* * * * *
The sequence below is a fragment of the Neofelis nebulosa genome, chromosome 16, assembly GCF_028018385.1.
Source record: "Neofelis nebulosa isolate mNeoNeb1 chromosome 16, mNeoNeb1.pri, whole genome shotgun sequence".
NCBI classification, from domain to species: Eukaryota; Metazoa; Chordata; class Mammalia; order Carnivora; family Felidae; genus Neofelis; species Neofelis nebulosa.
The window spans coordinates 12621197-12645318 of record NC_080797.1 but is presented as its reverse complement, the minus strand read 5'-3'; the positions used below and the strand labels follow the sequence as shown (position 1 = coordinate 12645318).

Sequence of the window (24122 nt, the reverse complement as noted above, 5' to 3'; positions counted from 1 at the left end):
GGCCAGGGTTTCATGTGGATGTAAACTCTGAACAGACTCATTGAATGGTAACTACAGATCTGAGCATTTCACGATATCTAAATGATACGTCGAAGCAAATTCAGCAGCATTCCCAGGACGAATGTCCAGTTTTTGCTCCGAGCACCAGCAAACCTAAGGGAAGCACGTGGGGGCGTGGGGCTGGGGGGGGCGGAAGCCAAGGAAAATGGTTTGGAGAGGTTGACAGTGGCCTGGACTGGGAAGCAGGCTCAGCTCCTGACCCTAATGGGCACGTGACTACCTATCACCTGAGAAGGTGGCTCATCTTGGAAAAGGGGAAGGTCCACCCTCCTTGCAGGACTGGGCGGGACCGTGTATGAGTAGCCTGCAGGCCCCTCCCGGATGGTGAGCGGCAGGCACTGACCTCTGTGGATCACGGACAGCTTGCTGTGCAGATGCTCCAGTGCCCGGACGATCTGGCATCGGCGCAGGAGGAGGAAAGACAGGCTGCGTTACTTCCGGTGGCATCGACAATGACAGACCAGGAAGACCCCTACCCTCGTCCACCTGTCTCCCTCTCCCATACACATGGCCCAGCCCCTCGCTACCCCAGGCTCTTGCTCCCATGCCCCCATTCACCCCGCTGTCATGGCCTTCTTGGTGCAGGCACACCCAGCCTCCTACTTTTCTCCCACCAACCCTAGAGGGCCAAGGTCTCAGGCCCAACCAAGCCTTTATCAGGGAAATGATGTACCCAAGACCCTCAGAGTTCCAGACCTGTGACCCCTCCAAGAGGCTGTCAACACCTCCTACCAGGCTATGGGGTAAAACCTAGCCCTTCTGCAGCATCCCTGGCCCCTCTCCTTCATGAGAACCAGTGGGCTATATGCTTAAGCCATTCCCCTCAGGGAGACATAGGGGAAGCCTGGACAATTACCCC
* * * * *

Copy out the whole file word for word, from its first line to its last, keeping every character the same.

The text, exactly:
The sequence below is a fragment of the Neofelis nebulosa genome, chromosome 16, assembly GCF_028018385.1.
Source record: "Neofelis nebulosa isolate mNeoNeb1 chromosome 16, mNeoNeb1.pri, whole genome shotgun sequence".
NCBI classification, from domain to species: Eukaryota; Metazoa; Chordata; class Mammalia; order Carnivora; family Felidae; genus Neofelis; species Neofelis nebulosa.
The window spans coordinates 12621197-12645318 of record NC_080797.1 but is presented as its reverse complement, the minus strand read 5'-3'; the positions used below and the strand labels follow the sequence as shown (position 1 = coordinate 12645318).

Sequence of the window (24122 nt, the reverse complement as noted above, 5' to 3'; positions counted from 1 at the left end):
GGCCAGGGTTTCATGTGGATGTAAACTCTGAACAGACTCATTGAATGGTAACTACAGATCTGAGCATTTCACGATATCTAAATGATACGTCGAAGCAAATTCAGCAGCATTCCCAGGACGAATGTCCAGTTTTTGCTCCGAGCACCAGCAAACCTAAGGGAAGCACGTGGGGGCGTGGGGCTGGGGGGGGCGGAAGCCAAGGAAAATGGTTTGGAGAGGTTGACAGTGGCCTGGACTGGGAAGCAGGCTCAGCTCCTGACCCTAATGGGCACGTGACTACCTATCACCTGAGAAGGTGGCTCATCTTGGAAAAGGGGAAGGTCCACCCTCCTTGCAGGACTGGGCGGGACCGTGTATGAGTAGCCTGCAGGCCCCTCCCGGATGGTGAGCGGCAGGCACTGACCTCTGTGGATCACGGACAGCTTGCTGTGCAGATGCTCCAGTGCCCGGACGATCTGGCATCGGCGCAGGAGGAGGAAAGACAGGCTGCGTTACTTCCGGTGGCATCGACAATGACAGACCAGGAAGACCCCTACCCTCGTCCACCTGTCTCCCTCTCCCATACACATGGCCCAGCCCCTCGCTACCCCAGGCTCTTGCTCCCATGCCCCCATTCACCCCGCTGTCATGGCCTTCTTGGTGCAGGCACACCCAGCCTCCTACTTTTCTCCCACCAACCCTAGAGGGCCAAGGTCTCAGGCCCAACCAAGCCTTTATCAGGGAAATGATGTACCCAAGACCCTCAGAGTTCCAGACCTGTGACCCCTCCAAGAGGCTGTCAACACCTCCTACCAGGCTATGGGGTAAAACCTAGCCCTTCTGCAGCATCCCTGGCCCCTCTCCTTCATGAGAACCAGTGGGCTATATGCTTAAGCCATTCCCCTCAGGGAGACATAGGGGAAGCCTGGACAATTACCCC